Tuesday, November 10, 2020

Next time we'll talk about what everyone misses about Lord Peter Wimsey

 I've always found Erle Stanley Gardner more interesting and substantive than he's given credit for.  His writing could be uneven and badly edited (perhaps inevitably given his output), but there was always a sharp intellect at play and a reluctance to insult that of the readers (a quality sorely lacking in many of his more respected peers).

The Case of the Careless Kitten is ESG at the top of his game, ingeniously plotted with surprising but logical twists. The client's innocence is confirmed in the middle of the book almost in passing. He plays almost no role in the in the amusing climactic courtroom scene (he's not even the defendant). Instead the focus is on pay back for Hamilton Burger in response t the DA trying to have him disbarred.

Recommendation aside, what makes this book of special interest is the way it spells out the central conflict between Mason and Burger. Both make intelligent, reasonable arguments about the courts and the role of defense attorneys. These arguments form the subtext of all the Perry Mason books.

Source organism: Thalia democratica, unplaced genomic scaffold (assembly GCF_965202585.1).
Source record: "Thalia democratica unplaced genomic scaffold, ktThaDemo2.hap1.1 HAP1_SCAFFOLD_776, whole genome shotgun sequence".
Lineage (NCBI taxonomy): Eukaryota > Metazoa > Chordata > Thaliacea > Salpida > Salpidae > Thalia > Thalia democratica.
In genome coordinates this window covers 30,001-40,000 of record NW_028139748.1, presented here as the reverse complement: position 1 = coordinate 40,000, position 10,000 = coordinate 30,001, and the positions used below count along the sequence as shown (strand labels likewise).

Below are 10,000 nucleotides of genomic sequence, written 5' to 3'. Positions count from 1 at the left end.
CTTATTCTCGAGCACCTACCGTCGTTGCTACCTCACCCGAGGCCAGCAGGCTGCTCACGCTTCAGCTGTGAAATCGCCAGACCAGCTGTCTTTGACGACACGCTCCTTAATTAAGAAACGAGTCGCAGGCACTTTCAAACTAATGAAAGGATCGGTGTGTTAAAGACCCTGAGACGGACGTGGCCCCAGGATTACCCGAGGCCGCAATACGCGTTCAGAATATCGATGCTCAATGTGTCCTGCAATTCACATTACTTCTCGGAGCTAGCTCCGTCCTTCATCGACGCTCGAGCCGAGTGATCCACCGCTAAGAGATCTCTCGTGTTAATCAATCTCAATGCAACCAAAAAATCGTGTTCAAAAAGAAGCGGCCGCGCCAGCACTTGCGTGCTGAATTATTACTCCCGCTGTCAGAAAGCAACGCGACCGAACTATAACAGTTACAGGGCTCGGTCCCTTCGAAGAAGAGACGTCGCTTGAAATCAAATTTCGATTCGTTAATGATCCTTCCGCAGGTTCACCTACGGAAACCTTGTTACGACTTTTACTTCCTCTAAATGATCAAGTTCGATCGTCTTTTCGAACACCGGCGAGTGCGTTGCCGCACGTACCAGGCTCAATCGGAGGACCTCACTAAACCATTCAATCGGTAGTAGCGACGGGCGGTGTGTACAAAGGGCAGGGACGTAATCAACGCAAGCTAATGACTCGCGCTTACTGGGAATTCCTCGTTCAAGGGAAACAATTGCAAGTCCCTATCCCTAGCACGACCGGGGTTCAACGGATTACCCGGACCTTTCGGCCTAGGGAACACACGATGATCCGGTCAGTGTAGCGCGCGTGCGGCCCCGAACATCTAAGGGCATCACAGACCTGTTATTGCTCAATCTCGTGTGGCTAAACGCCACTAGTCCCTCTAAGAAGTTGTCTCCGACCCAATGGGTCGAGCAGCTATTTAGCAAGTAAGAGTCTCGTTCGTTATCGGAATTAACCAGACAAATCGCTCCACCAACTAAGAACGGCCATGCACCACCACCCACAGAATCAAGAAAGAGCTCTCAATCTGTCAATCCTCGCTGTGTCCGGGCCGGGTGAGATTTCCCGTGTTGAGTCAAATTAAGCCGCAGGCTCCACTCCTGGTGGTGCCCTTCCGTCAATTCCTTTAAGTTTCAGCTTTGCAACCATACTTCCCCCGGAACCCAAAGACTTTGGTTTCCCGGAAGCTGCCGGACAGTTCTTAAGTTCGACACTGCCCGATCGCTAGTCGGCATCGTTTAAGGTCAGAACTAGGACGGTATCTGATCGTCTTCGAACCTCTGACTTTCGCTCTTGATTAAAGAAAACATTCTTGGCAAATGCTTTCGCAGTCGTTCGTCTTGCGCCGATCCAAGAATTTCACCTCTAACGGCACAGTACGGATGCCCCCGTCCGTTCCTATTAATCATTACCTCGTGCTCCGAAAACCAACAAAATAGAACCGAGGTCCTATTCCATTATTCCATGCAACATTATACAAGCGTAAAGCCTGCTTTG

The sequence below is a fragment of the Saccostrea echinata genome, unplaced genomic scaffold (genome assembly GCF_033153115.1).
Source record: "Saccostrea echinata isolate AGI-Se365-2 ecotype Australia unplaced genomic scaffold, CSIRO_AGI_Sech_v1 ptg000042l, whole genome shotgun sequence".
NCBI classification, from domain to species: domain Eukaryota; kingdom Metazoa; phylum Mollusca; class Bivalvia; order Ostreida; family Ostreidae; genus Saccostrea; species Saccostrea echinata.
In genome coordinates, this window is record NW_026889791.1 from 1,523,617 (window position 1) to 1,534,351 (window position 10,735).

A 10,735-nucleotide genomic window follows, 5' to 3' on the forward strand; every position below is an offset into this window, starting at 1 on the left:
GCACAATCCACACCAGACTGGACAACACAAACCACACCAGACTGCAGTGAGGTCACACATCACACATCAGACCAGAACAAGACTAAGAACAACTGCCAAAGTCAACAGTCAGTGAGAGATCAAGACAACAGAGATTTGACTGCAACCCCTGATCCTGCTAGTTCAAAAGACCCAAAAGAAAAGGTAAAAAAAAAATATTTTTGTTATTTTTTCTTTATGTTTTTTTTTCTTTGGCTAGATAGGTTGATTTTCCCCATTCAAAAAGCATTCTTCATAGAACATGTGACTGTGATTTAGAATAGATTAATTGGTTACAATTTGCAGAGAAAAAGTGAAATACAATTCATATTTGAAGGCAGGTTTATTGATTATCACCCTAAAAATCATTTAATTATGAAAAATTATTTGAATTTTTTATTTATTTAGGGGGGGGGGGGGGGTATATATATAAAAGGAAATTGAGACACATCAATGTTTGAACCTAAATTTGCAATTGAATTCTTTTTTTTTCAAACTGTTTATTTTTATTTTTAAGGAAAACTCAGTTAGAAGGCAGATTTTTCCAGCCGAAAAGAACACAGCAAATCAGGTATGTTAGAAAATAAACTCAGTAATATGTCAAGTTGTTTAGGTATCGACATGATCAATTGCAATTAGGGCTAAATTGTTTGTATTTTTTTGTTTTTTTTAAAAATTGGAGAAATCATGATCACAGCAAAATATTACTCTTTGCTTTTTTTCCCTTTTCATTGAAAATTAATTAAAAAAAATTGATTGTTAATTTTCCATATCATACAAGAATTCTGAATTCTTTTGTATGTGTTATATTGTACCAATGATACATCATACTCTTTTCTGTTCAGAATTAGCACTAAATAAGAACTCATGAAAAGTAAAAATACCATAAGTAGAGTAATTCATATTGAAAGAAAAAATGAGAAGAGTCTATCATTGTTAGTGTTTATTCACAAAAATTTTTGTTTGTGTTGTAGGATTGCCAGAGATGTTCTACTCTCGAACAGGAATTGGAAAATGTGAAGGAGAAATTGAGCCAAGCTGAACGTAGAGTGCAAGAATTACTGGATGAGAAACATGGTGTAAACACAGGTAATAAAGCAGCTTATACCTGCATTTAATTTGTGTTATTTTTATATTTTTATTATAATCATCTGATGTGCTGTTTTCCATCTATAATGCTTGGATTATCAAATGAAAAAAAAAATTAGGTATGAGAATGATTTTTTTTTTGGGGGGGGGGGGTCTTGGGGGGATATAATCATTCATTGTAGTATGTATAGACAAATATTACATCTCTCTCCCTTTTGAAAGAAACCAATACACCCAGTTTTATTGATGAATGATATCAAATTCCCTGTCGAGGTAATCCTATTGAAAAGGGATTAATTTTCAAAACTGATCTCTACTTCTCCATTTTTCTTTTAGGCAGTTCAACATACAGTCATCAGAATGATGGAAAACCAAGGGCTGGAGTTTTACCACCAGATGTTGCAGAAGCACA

Like all good pulp, there's a bit more here than seen at first glance.








  1. Yeah, and that was published in 1942. I was always a big Perry Mason fan. ESG did a great job with him, especially since he maintained his character's integrity from the 1930s through the 1960s. I got hooked on the TV show, but the books were even better. The remake of the show misses the entire point of it.

    Whimsey was too much about the cult of the clever amateur for me. It was all about being clever. Justice, respect for the law, fighting for the underdog were, if present, present only in passing.

    1. Yeah, the Perry Mason prequel sounds great except for the Perry Mason part. I hear good things and like the people involved, but it doesn’t appear to have anything to do with the actual character. It’s not a revisionist take; it’s a “never bothered to read the books” take.

      [If you’re an ESG fan, make sure to check out Cool and Lam and particularly the DA books where the Burger character is the hero and the Mason character is the villain.]

      The key to Wimsey is that the foppish sleuth bit is mainly therapeutic cosplay (including the perfect English butler who isn’t actually a butler) for a WWI veteran suffering from severely debilitating PTSD. It is only by keeping this parlor game tone up that he is able to maintain his emotional equilibrium. When things get too real he’s vulnerable. For example, following the execution of a murderer he has revealed, Wimsey goes through a period of deep depression.